Why Manny and Gail Pohl helped restore a masterpiece
“The outstanding thing about all of them is the way the colours and the details jump out at you and talk to you,” says Manny Pohl, discussing the works restored by the Art Gallery of New South Wales’ (AGNSW) conservation team. “Seeing it before and after is amazing. You can understand why these are classed as the old masters and fabulous works of art. These pictures absolutely come to life, and that’s the way people saw them hundreds of years old.”
Pohl was first introduced to gallery and its conservation efforts by BNP Paribas, which, to commemorate their 125th anniversary in Australia, had donated to the restoration of Frans Snyders’ “The Boar Hunt” (which depicts a wild boar being brought down by a pack of dogs). Pohl and his wife Gail have since donated to the preservation of several of the gallery’s artworks through their family foundation.
“Nobody was really contributing – other than BNP, at that time – to the restoration of old masters,” Pohl says. “We’re trying to use our dollars in an area where we can make a difference, and very definitely in the restoration of old paintings we’ve made a huge difference.”
Pohl’s latest contribution helped restore Carlo Cignani’s ‘The Five Senses’, painted in the 1670s. There are at least ten known versions of the painting hanging in galleries and collections around the world, all copied from the original by Cignani. The painting is an “allegory of Charity”, but the children surrounding her also represent the five senses: “holding a bell (hearing), suckling (taste), holding a posy of flowers (smell), looking in a mirror (sight) and touching the woman’s hand (touch).”
The gallery usually offers Pohl several paintings in need of restoration to choose from. A previous donation funded the restoration of ‘The Prospector’, which depicts a man panning for gold. Pohl grew up in South Africa; while he supported the end of Apartheid, he was wary of the social upheaval that could result and left the country to settle his family in Australia.
The idea of “coming to a new country and trying to find a pot of gold really struck a chord with (him)”.‘David’s First Victory’, another artwork Pohl donated to through Hyperion, depicts the Biblical hero triumphant over a dead lion and bear: “Coming to Australia and being successful was like our family slaying a lion.”
“’The Five Senses’ was because my daughter in law had recently had her own daughter,” Pohl says. “Her two daughters were the first grandchildren in our family, and when I looked at it I thought “this is the one”. It’s always been a personal link that’s prompted me to pick one out of the portfolio.”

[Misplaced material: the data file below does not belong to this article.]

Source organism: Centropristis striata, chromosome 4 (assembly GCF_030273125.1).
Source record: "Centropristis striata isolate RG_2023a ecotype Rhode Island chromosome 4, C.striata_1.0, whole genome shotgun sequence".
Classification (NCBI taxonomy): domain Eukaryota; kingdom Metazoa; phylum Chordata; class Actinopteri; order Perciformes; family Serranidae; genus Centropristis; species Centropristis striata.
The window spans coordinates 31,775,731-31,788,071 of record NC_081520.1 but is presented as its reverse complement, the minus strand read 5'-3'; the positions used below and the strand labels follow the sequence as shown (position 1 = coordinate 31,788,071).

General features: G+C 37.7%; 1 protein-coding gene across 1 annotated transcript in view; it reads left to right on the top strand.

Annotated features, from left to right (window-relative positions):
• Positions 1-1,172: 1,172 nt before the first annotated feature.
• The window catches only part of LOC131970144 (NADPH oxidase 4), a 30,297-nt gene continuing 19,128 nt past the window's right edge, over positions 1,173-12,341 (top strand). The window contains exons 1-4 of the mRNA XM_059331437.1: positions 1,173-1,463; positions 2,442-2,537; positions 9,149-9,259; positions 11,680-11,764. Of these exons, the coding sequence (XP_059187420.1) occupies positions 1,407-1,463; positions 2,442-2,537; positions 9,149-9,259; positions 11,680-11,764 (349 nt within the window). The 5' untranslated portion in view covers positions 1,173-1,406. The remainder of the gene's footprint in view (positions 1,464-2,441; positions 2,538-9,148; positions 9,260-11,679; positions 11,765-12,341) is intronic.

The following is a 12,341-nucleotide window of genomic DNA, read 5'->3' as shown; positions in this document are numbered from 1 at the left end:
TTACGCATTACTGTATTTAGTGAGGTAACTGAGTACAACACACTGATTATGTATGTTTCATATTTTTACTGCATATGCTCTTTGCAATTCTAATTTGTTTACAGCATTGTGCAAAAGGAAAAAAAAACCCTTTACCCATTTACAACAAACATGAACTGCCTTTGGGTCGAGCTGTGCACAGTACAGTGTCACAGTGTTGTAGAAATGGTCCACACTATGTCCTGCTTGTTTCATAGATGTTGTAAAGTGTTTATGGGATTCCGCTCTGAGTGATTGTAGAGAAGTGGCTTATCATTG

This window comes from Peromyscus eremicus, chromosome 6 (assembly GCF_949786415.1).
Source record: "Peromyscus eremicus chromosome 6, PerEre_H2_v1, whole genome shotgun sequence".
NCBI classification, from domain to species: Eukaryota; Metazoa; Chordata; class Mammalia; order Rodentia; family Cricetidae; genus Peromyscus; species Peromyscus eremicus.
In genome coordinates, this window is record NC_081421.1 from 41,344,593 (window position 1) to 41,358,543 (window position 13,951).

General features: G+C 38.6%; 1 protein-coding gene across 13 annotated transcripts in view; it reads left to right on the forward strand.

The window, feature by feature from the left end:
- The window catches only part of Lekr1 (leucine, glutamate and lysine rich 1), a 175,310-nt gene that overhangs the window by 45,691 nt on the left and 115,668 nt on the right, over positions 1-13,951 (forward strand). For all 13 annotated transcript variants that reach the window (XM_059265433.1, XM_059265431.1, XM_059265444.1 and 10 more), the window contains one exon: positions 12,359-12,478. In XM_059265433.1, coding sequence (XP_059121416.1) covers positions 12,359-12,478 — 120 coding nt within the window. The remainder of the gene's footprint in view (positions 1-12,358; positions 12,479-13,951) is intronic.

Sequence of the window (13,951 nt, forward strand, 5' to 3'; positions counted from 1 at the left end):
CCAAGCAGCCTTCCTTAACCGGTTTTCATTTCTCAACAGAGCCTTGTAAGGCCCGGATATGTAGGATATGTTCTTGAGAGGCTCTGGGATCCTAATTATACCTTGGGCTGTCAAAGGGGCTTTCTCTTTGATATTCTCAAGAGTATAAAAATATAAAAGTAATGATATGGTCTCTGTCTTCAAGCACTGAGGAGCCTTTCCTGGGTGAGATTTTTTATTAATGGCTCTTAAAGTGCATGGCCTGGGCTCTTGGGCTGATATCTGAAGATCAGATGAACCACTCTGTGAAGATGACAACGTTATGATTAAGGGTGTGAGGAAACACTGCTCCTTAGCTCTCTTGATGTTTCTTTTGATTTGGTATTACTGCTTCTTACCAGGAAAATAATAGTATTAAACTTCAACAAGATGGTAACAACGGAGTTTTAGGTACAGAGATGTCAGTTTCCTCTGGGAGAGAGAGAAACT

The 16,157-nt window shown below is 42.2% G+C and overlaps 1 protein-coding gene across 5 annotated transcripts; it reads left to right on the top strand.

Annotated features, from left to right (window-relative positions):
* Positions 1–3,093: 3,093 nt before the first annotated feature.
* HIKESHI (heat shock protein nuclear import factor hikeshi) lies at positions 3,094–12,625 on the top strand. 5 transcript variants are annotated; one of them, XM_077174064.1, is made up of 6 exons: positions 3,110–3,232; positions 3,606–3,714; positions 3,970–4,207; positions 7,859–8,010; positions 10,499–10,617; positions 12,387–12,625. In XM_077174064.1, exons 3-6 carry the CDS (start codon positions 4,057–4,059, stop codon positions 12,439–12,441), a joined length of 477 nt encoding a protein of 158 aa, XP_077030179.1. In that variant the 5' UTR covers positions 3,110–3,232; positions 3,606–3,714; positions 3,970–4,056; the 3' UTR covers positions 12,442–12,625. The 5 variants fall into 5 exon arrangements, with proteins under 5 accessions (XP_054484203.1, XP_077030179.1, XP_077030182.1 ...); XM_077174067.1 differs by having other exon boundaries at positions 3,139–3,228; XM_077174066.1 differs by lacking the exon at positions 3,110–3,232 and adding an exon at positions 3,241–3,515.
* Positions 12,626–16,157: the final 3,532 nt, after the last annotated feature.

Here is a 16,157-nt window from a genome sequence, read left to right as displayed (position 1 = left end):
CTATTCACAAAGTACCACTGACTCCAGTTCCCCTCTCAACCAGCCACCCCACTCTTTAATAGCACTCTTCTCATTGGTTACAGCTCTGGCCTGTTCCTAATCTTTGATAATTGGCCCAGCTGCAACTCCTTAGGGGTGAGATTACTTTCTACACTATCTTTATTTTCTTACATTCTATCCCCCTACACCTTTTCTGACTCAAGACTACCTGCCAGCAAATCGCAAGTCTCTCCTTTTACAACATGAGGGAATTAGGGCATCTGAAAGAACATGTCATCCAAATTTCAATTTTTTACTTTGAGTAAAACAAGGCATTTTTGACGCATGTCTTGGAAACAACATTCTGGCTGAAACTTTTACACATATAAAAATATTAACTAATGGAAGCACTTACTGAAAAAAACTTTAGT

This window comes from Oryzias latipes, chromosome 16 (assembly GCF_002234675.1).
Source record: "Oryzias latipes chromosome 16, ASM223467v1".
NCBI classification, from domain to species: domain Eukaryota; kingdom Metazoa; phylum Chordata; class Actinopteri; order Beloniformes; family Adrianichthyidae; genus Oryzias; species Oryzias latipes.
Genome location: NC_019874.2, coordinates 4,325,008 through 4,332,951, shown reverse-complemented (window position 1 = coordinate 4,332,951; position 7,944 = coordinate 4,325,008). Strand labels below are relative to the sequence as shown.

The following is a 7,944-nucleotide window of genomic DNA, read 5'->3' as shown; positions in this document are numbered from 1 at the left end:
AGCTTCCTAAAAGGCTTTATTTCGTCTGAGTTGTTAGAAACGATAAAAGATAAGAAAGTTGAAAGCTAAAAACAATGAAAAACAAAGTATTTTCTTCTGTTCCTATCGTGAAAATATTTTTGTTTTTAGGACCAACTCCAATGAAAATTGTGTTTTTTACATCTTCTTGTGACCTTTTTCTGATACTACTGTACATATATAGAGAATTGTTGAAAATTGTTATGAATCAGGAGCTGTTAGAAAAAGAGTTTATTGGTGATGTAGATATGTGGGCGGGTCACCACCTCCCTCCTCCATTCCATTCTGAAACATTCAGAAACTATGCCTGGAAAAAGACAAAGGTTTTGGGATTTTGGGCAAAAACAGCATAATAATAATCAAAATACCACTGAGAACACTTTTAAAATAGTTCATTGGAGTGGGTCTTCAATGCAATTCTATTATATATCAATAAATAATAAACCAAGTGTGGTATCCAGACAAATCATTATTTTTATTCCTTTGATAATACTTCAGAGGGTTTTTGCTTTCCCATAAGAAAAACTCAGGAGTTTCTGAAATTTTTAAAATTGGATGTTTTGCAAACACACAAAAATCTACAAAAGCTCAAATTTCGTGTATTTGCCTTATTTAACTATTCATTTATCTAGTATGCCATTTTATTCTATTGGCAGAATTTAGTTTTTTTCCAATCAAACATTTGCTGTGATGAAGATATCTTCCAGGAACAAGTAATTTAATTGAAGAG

The team that worked on the painting were: Grace Barrand, frames conservator; Anne Gerard-Austin, assistant curator, international art; and Simon Ives, paintings conservator. The restoration process is painstaking, taking place over months and years.
“I was really humbled by understanding the work these people put into this,” Pohl says. “They take an earbud and sit for months removing varnish, a fraction of a millimeter by a fraction of a millimeter, on a painting that’s a metre long by a metre high.”
“There’s a lot of money in our (funds management) industry, and people get paid well. You see these people are so dedicated; they’re certainly not rewarded like some merchant banker who puts some deal together and makes $50 million because he sold a company to a private equity firm. They take an old master from something that’s bland and dull to something that jumps out at the wall at you.”
Pohl believes that the masses are perhaps more interested in newer works – “people sort of just poo-poo (older works) and walk away from them” – but believes that there’s plenty of lessons to be learned from the old masters and art history.
“I came from a culture where you needed to play rugby and cricket, and you didn’t dare do ballet or play the trumpet – god forbid you were painting,” Pohl says. “If you go to the gallery, they’ll often have exhibitions around art history – you can track the progression of a culture, like the Shi’a Muslims or the Chinese through the art they produced and how they painted.”
“It kind of makes a philistine like me realise there’s really a part to me and my growing up and my education that was severely lacking… It’s really uplifting. It’s an essential part of anybody’s education.”
Photo: Carlo Cignani The five senses 1670s oil on canvas Art Gallery of New South Wales, Gift of George Abe Laughton 1952, provided by AGNSW